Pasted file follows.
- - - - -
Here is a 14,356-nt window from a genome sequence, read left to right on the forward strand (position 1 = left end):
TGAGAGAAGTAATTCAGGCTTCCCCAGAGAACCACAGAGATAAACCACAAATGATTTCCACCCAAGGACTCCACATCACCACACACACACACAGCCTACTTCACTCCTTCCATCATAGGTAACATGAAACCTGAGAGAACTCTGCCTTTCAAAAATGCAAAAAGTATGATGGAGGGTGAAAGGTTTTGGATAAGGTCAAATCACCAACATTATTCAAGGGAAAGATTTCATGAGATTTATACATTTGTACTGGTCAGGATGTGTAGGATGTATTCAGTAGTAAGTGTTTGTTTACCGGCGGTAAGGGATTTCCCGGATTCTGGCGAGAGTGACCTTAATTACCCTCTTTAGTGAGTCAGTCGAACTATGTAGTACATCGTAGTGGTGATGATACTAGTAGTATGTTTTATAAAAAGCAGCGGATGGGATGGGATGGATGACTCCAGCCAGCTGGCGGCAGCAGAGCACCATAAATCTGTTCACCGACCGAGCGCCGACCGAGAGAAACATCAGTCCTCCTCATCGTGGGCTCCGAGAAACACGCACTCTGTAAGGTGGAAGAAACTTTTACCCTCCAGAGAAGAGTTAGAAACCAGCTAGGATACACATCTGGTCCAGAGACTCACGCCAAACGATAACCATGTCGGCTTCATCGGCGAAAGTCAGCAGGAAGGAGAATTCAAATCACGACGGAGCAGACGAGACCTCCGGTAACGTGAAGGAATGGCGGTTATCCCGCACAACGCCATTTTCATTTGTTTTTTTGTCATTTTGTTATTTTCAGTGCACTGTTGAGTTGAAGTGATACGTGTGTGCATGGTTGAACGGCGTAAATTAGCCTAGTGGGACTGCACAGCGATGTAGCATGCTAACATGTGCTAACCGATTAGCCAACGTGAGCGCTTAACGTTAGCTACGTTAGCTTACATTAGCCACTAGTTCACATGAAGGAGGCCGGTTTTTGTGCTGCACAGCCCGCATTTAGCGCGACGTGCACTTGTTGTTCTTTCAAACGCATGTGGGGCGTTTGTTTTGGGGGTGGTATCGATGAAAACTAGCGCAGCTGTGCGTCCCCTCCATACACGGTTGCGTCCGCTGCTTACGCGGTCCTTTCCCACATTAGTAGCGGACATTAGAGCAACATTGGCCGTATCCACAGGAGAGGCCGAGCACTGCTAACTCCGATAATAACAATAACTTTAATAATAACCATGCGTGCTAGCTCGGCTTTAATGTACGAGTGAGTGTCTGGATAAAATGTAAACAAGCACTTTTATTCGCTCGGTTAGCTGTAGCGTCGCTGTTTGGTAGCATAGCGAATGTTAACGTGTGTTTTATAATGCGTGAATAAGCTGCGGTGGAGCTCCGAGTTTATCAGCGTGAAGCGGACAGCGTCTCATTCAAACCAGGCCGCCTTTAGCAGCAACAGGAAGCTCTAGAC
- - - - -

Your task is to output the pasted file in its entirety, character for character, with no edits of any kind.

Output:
Here is a 14,356-nt window from a genome sequence, read left to right on the forward strand (position 1 = left end):
TGAGAGAAGTAATTCAGGCTTCCCCAGAGAACCACAGAGATAAACCACAAATGATTTCCACCCAAGGACTCCACATCACCACACACACACACAGCCTACTTCACTCCTTCCATCATAGGTAACATGAAACCTGAGAGAACTCTGCCTTTCAAAAATGCAAAAAGTATGATGGAGGGTGAAAGGTTTTGGATAAGGTCAAATCACCAACATTATTCAAGGGAAAGATTTCATGAGATTTATACATTTGTACTGGTCAGGATGTGTAGGATGTATTCAGTAGTAAGTGTTTGTTTACCGGCGGTAAGGGATTTCCCGGATTCTGGCGAGAGTGACCTTAATTACCCTCTTTAGTGAGTCAGTCGAACTATGTAGTACATCGTAGTGGTGATGATACTAGTAGTATGTTTTATAAAAAGCAGCGGATGGGATGGGATGGATGACTCCAGCCAGCTGGCGGCAGCAGAGCACCATAAATCTGTTCACCGACCGAGCGCCGACCGAGAGAAACATCAGTCCTCCTCATCGTGGGCTCCGAGAAACACGCACTCTGTAAGGTGGAAGAAACTTTTACCCTCCAGAGAAGAGTTAGAAACCAGCTAGGATACACATCTGGTCCAGAGACTCACGCCAAACGATAACCATGTCGGCTTCATCGGCGAAAGTCAGCAGGAAGGAGAATTCAAATCACGACGGAGCAGACGAGACCTCCGGTAACGTGAAGGAATGGCGGTTATCCCGCACAACGCCATTTTCATTTGTTTTTTTGTCATTTTGTTATTTTCAGTGCACTGTTGAGTTGAAGTGATACGTGTGTGCATGGTTGAACGGCGTAAATTAGCCTAGTGGGACTGCACAGCGATGTAGCATGCTAACATGTGCTAACCGATTAGCCAACGTGAGCGCTTAACGTTAGCTACGTTAGCTTACATTAGCCACTAGTTCACATGAAGGAGGCCGGTTTTTGTGCTGCACAGCCCGCATTTAGCGCGACGTGCACTTGTTGTTCTTTCAAACGCATGTGGGGCGTTTGTTTTGGGGGTGGTATCGATGAAAACTAGCGCAGCTGTGCGTCCCCTCCATACACGGTTGCGTCCGCTGCTTACGCGGTCCTTTCCCACATTAGTAGCGGACATTAGAGCAACATTGGCCGTATCCACAGGAGAGGCCGAGCACTGCTAACTCCGATAATAACAATAACTTTAATAATAACCATGCGTGCTAGCTCGGCTTTAATGTACGAGTGAGTGTCTGGATAAAATGTAAACAAGCACTTTTATTCGCTCGGTTAGCTGTAGCGTCGCTGTTTGGTAGCATAGCGAATGTTAACGTGTGTTTTATAATGCGTGAATAAGCTGCGGTGGAGCTCCGAGTTTATCAGCGTGAAGCGGACAGCGTCTCATTCAAACCAGGCCGCCTTTAGCAGCAACAGGAAGCTCTAGAC